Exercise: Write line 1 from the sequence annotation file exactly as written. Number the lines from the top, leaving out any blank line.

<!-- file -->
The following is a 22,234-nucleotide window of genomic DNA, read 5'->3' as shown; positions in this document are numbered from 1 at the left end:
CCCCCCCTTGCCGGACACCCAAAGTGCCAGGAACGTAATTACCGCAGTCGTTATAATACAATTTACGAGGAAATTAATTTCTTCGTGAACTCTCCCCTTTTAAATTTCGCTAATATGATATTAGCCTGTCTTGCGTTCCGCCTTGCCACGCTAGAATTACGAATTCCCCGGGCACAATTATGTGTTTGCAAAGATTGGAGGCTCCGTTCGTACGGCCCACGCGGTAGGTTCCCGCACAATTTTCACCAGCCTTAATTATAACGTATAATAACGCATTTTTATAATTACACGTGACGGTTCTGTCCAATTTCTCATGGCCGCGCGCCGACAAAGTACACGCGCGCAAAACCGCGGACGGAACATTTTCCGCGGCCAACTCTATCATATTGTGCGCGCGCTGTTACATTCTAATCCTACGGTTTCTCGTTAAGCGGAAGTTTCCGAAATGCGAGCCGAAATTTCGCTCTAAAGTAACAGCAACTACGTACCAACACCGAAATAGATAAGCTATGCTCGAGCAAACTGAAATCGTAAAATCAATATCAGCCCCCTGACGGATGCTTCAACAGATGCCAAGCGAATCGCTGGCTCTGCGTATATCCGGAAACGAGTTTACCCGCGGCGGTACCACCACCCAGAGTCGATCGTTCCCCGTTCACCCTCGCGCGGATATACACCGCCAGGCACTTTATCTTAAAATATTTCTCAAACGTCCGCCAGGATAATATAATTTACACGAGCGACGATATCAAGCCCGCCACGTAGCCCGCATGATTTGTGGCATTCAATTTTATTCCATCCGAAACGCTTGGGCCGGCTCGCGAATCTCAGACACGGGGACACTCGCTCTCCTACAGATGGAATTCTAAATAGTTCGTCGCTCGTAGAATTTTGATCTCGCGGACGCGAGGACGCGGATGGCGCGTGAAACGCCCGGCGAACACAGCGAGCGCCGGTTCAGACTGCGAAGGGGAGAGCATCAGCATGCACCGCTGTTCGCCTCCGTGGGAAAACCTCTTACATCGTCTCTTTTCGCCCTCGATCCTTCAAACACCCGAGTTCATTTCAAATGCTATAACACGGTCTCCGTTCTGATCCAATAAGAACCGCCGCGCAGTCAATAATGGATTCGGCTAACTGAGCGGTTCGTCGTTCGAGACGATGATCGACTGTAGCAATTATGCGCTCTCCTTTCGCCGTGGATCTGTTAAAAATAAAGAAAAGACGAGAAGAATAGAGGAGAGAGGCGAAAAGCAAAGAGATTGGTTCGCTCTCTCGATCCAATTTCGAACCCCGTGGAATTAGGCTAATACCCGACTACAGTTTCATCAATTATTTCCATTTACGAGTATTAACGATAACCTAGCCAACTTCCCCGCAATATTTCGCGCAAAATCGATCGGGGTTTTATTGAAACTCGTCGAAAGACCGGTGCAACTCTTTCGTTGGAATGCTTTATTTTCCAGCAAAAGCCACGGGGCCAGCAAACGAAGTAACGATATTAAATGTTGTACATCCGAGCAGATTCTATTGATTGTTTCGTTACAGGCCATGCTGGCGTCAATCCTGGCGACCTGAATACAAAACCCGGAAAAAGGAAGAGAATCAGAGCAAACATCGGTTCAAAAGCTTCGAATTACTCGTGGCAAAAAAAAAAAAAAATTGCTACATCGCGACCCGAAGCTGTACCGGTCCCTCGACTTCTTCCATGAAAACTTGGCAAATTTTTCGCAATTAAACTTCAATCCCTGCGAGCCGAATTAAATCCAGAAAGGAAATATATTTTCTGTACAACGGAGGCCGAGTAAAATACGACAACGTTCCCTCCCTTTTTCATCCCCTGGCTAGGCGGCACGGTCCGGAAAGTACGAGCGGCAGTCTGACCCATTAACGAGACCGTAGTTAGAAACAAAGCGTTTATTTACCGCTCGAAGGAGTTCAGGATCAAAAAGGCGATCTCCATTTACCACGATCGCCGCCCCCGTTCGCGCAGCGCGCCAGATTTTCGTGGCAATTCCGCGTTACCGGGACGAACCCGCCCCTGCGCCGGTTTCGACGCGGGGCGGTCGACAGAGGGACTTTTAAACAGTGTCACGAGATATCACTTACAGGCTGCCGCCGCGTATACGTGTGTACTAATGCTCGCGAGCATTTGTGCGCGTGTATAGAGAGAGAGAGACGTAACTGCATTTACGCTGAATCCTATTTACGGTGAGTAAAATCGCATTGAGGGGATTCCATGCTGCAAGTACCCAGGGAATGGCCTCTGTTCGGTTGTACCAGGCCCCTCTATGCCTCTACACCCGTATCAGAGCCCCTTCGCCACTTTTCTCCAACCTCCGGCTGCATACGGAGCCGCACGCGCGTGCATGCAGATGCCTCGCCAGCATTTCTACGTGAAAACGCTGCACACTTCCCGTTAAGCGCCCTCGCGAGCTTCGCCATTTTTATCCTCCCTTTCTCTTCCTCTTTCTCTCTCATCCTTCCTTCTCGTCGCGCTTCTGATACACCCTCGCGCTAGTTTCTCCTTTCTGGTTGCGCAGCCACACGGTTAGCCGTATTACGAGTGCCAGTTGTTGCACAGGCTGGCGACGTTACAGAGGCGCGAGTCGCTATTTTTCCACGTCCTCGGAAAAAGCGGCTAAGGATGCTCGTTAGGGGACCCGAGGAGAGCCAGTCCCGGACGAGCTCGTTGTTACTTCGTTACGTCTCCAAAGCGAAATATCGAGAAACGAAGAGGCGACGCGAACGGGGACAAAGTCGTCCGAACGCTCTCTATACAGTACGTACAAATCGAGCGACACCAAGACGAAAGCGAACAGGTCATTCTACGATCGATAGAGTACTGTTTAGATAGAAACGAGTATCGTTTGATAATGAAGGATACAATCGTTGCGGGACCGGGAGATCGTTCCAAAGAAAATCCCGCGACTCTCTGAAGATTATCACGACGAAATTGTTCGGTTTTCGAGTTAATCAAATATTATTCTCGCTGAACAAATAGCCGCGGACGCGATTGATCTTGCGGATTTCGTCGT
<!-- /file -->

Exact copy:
The following is a 22,234-nucleotide window of genomic DNA, read 5'->3' as shown; positions in this document are numbered from 1 at the left end: